It was clear to academics that the work of, say, George W.M. Reynolds (who never used the word “face” when “countenance” would suffice, and avoided “said” in favor of “ejaculated”) was not literature. It had to be something else, and “crap” seemed impolite. The problem was, people loved it: in ten years, according to The Victorian Web, Reynolds moved over a million copies of The Mysteries of London and its sequel The Mysteries of the Court of London, which would make them bestsellers even today. “Popular” fiction seemed a safe place to sequester his output from serious work.

treasureisland Game of Thrones: George R.R. Martin fights the genre warsYet even when separated from literature, popular fiction was seen as a threat. Henry James warned against it in his 1884 essay “The Art of Fiction,” aiming squarely at Robert Louis Stevenson, who had just written the well-liked adventure tale Treasure Island. For James, “a novelist writes out of and about ‘all experience’ and aims to represent nothing less than ‘life’ itself in all its complexities,” says Ken Gelder in his 2004 survey Popular Fiction: The Logics and Practices of a Literary Field. In contrast, “Treasure Island [. . .] is nothing more than a fantasy.”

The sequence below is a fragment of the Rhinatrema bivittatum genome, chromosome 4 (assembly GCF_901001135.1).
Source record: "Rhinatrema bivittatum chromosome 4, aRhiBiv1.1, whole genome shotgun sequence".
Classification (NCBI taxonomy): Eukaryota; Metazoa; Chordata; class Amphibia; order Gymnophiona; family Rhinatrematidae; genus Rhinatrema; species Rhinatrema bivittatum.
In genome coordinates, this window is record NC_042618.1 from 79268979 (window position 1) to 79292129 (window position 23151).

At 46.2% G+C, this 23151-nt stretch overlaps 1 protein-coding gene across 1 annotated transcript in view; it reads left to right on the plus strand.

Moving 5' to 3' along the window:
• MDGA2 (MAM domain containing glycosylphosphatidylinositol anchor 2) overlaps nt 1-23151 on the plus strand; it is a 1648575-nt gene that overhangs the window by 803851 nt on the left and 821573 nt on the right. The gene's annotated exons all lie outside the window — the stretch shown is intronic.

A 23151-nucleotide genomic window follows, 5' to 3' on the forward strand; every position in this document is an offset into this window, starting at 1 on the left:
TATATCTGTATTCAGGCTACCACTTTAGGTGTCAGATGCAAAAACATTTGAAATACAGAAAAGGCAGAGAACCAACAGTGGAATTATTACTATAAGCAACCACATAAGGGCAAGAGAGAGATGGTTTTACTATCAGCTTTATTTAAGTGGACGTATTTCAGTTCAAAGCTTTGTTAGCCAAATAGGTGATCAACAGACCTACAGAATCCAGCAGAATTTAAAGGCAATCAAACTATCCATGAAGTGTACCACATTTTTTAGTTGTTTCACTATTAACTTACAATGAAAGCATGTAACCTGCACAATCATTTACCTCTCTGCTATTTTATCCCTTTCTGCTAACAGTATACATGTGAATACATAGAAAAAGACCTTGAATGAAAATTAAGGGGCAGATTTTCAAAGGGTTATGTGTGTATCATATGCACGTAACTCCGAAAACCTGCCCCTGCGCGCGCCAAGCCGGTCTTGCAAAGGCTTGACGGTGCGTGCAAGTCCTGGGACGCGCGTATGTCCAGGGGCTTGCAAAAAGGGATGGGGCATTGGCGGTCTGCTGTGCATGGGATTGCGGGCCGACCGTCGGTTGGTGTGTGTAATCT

Stevenson responded in an essay of his own, “speaking up precisely for those qualities found in ‘the novel of adventure’ that Henry James had so disdained: a plot or a ‘story’, as well as ‘danger’, ‘passion’ and ‘intrigue’.” Hidden in this defense lies the problem that still hampers fantasy fiction today: “danger” and “intrigue” are one thing, and they’re both in heroic supply in A Song of Ice and Fire, but what makes a bookseller shelve a novel under “fantasy” is often that it stars a farm boy who doesn’t realize he’s a prince; or a farm boy who has to face a series of challenges having to do with earth, fire, water, and air. The persistence of cliché in fantasy allows critics in the Jamesian tradition to continue to dismiss it as writing for children, whereas Stevenson and his contemporaries preferred to think of themselves as pioneers of the imagination.